[Stop Press!! – Rakusen v. Jepsen has now been overturned on appeal. So tenants can only claim a RRO against their immediate landlord now. 29/7/2021]
Rent repayment orders are all in the legal news nowadays as tenants wake up to the fact that they may be able to reclaim 1 year’s worth of rent.
Lots of tenants are now bringing claims and securing large awards.
Landlords are outraged about this, but the answer is clear – always make sure you are compliant with the rules. Landlords who are 100% compliant have 100% protection.
But what if you can avoid personal liability by
- Owning the property through a limited company, or
- Subletting the property to a ‘rent to rent’ tenant?
These are tactics often used by the criminal landlord sector (a minor but unpleasantly real part of the Private Rented Sector landscape). Judges are aware of this however and are interpreting the law against landlords who do this (which will also catch out genuine honest landlords).
There have been quite a few cases on RROs recently which bring news, both good and bad, for landlords and property owners.
The bad news
Insofar as owning a property through a limited company, the Judge in the First Tier Tribunal case here re 49 Russell Hill Road, was of the option that a director could not be personally liable. This does not mean though that in an appropriate case, an order couldn’t be made against a director. You are not wholly safe.
However, the case of Rakusen v. Jepson (which is being appealed) found that a property owner could be liable for a Rent Repayment Order where the property had been sublet to a ‘rent to rent’ tenant.
So property owners need to be VERY CAREFUL about ‘rent to rent’ and always take advice before entering into such an agreement. Check the tenancy agreement VERY CAREFULLY too – as that is often where the problems and traps for property owners lie.
The good news
Often landlords try to defend RRO claims on the basis that they have a reasonable excuse – usually this is that they did not know that they were subject to licensing.
Normally this excuse does not work but in one case it did. This was the case of D’Costa v D’Andrea & Ors where Ms D’Costa, the landlord, told the court that a Council Officer, Mr Hempstead, had promised her that the Council would let her know if her property became subject to licensing.
She was therefore outraged to find later the Council acting for her tenants in bringing a claim for a RRO on the basis that she had not obtained a license. The Council also refused to produce the correspondence between Ms D’Costa and Mr Hempstead. As a result of this the Court held that she DID have a reasonable excuse, the Judge saying:
It is difficult to understand why a landlord would not have the defence of reasonable excuse to the offence created by section 72(1) of the 2004 Act where he or she has been told by a local authority employee that their property does not need an HMO licence and that they will be told if that situation changes, and I find that Ms D’Costa had that defence. She therefore did not commit the offence and no rent repayment order can be made against her.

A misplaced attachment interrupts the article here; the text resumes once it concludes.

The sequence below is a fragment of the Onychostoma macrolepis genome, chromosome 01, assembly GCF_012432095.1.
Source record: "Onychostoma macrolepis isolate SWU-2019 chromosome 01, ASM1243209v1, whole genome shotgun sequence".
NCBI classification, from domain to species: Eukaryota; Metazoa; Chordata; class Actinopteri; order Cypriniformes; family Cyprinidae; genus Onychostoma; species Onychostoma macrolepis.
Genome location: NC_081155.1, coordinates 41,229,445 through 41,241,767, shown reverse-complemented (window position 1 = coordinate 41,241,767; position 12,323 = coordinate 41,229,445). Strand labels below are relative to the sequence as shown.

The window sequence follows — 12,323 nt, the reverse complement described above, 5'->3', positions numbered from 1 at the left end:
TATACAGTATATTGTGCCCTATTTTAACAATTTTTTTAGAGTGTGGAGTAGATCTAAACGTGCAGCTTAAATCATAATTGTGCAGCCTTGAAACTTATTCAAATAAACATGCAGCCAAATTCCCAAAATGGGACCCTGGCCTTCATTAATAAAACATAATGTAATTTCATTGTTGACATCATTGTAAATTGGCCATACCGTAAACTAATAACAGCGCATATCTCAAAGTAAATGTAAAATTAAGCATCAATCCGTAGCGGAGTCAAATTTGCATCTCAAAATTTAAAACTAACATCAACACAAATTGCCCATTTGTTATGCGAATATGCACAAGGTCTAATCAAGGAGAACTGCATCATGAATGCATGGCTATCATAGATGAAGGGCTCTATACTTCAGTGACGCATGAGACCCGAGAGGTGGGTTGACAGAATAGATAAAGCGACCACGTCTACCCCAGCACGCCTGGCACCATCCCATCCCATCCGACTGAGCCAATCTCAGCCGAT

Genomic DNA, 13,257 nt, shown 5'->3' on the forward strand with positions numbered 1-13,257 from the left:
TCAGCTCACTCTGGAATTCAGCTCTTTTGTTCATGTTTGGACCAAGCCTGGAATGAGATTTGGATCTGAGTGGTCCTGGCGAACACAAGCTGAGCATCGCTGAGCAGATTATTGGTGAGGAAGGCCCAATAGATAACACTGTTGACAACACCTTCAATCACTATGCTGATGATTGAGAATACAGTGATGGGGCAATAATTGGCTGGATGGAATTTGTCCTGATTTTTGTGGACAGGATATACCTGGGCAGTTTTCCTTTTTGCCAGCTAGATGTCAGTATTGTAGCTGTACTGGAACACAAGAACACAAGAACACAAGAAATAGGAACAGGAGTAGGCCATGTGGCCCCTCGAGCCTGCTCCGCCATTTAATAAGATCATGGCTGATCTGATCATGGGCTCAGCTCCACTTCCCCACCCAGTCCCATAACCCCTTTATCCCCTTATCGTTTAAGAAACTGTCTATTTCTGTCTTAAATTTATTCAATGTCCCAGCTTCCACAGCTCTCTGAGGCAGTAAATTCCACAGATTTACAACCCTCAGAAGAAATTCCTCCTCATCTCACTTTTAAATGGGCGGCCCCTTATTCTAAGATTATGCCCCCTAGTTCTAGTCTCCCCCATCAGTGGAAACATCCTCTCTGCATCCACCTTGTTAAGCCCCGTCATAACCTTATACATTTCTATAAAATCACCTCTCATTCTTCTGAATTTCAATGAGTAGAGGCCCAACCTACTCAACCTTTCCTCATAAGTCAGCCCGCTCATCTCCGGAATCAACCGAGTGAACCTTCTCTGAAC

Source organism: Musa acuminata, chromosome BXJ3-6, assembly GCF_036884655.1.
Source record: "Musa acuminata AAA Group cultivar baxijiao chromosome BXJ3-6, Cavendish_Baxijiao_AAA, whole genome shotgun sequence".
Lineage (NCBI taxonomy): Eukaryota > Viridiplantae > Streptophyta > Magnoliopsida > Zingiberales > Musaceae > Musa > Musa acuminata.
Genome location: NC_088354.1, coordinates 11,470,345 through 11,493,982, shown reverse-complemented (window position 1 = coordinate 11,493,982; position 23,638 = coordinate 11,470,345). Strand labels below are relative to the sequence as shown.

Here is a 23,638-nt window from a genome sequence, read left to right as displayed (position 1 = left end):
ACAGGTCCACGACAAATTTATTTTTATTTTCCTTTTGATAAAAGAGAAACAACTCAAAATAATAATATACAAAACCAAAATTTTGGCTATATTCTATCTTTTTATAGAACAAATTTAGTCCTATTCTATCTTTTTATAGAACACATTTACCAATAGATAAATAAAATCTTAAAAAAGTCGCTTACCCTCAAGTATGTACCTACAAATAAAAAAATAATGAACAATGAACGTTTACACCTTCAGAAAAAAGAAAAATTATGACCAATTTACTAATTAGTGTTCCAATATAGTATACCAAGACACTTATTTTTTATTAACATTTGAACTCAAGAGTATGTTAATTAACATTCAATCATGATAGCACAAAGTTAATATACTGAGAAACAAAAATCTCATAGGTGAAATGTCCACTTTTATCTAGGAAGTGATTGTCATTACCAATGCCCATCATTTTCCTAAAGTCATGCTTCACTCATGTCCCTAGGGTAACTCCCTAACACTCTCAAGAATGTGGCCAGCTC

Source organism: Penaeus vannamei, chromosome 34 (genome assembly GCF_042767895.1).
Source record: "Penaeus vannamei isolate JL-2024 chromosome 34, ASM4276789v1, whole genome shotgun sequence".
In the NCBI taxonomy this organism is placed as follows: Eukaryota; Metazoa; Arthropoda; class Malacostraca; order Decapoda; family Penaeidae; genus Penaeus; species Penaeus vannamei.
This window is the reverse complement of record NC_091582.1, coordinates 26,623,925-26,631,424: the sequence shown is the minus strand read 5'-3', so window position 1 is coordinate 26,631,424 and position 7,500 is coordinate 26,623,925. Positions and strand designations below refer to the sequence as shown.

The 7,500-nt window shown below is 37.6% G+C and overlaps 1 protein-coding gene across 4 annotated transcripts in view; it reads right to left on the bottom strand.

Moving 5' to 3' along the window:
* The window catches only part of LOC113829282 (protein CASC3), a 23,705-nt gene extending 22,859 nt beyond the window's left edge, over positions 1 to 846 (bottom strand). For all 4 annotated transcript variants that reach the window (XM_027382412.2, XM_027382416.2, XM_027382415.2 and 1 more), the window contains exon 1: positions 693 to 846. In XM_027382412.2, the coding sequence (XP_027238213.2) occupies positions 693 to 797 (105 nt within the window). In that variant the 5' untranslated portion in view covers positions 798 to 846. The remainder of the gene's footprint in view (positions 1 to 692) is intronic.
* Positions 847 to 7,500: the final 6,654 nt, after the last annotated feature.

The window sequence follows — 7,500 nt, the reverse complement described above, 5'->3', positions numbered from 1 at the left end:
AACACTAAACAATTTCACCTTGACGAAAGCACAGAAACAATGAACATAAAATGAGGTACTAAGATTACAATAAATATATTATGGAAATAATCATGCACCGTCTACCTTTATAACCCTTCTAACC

Mind you, this decision will probably be confined to situations where the Local Authority conduct the case for tenants after telling the landlord that they will let her know if she needs to get a license. As the Judge said:
If the local authority chooses to enter the fray it should take pains to do so in a way that is fair to all parties.
If you want to read more about this case there is an excellent post (and comments) on Nearly Legal here.
Another case that brings some good news for landlords is Awan v. Hooley where the tenants claimed for an RRO when they had not paid their rent. When the tribunal made the award, they deducted the arrears outstanding and made a further 75% deduction based on the tenant’s behaviour.
An appeal was dismissed, with the Upper Tribunal saying that although a ‘full rent’ award was the starting point for making awards, that did not mean it was the ‘default position’.
Landlords really do need to get their act together and ensure that they are compliant with all the rules. Tenants can apply for RROs for a number of reasons but by far the most common is failure to obtain an HMO license.
If you rent to five or more sharers who do not form one family and do not have an HMO license (and your property is in England – laws in Wales are a bit different) you will be in breach NOW and could be sued. So contact your Council and get your application in ASAP.
It’s also worth contacting your council anyway to check whether there are any additional licensing requirements for your area. Sometimes you need to get a license even if your property is not subject to mandatory licensing, so its always worth checking. The penalties, if you are in breach, could be very expensive indeed.
Landlords who are unsure of the rules will find a huge amount of help and support on my Landlord Law service including several training courses on HMOs (including guidance on applying for HMO licenses) which come as part of your (Business Level) membership.
Landlords whose tenants bring a claim against them can get advice via our RRO Telephone Hotline service (with Anthony Gold solicitors) which can be found on this page.